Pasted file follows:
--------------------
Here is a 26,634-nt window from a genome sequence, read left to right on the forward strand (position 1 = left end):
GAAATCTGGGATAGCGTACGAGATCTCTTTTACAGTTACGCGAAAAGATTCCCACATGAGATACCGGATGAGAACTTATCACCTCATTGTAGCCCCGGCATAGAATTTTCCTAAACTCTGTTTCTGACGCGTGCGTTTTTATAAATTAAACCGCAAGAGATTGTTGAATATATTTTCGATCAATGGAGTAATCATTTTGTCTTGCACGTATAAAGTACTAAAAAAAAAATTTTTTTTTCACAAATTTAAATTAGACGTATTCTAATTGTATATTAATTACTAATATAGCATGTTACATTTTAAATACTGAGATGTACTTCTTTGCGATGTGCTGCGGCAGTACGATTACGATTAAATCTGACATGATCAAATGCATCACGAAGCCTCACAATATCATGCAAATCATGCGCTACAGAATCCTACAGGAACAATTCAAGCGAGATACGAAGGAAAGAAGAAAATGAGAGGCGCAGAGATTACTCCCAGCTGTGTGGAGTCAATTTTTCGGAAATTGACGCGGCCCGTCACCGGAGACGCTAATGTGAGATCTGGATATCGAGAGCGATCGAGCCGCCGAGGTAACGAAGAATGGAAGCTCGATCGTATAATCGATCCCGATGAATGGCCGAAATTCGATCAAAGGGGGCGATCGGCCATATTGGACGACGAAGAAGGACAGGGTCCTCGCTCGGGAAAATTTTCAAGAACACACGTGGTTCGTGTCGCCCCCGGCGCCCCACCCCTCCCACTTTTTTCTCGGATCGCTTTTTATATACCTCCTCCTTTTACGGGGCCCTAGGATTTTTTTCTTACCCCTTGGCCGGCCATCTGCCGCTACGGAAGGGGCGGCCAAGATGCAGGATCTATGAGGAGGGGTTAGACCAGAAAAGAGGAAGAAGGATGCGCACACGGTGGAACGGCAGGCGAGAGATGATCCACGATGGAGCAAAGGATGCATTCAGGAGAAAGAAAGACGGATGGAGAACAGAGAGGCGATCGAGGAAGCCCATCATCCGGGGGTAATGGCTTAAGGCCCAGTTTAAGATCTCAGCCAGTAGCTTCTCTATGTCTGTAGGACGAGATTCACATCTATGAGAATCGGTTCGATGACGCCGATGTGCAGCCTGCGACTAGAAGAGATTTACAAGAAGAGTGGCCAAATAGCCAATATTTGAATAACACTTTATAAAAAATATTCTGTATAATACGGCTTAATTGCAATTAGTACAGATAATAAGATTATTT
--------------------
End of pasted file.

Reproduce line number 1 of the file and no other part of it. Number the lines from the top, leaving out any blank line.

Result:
Here is a 26,634-nt window from a genome sequence, read left to right on the forward strand (position 1 = left end):